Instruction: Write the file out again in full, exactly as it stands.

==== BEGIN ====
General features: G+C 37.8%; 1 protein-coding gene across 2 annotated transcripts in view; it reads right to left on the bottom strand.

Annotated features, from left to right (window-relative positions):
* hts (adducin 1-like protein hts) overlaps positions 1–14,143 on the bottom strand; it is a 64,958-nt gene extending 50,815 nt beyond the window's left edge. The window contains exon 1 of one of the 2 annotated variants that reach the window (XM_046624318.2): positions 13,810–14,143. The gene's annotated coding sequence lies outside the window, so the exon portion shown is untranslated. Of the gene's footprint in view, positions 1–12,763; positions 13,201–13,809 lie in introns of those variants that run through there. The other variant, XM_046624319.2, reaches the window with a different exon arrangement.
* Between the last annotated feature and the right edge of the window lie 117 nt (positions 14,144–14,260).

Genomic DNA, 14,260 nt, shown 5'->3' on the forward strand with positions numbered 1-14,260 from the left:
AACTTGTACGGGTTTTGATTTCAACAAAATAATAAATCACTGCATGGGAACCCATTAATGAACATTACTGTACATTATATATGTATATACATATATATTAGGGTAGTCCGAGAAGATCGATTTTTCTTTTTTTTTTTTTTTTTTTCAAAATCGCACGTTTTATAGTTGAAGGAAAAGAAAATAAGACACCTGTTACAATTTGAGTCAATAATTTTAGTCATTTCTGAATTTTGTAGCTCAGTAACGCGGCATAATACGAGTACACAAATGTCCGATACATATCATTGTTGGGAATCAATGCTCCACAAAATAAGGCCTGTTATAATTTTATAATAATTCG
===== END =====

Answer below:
General features: G+C 37.8%; 1 protein-coding gene across 2 annotated transcripts in view; it reads right to left on the bottom strand.

Annotated features, from left to right (window-relative positions):
* hts (adducin 1-like protein hts) overlaps positions 1–14,143 on the bottom strand; it is a 64,958-nt gene extending 50,815 nt beyond the window's left edge. The window contains exon 1 of one of the 2 annotated variants that reach the window (XM_046624318.2): positions 13,810–14,143. The gene's annotated coding sequence lies outside the window, so the exon portion shown is untranslated. Of the gene's footprint in view, positions 1–12,763; positions 13,201–13,809 lie in introns of those variants that run through there. The other variant, XM_046624319.2, reaches the window with a different exon arrangement.
* Between the last annotated feature and the right edge of the window lie 117 nt (positions 14,144–14,260).

Genomic DNA, 14,260 nt, shown 5'->3' on the forward strand with positions numbered 1-14,260 from the left:
AACTTGTACGGGTTTTGATTTCAACAAAATAATAAATCACTGCATGGGAACCCATTAATGAACATTACTGTACATTATATATGTATATACATATATATTAGGGTAGTCCGAGAAGATCGATTTTTCTTTTTTTTTTTTTTTTTTTCAAAATCGCACGTTTTATAGTTGAAGGAAAAGAAAATAAGACACCTGTTACAATTTGAGTCAATAATTTTAGTCATTTCTGAATTTTGTAGCTCAGTAACGCGGCATAATACGAGTACACAAATGTCCGATACATATCATTGTTGGGAATCAATGCTCCACAAAATAAGGCCTGTTATAATTTTATAATAATTCG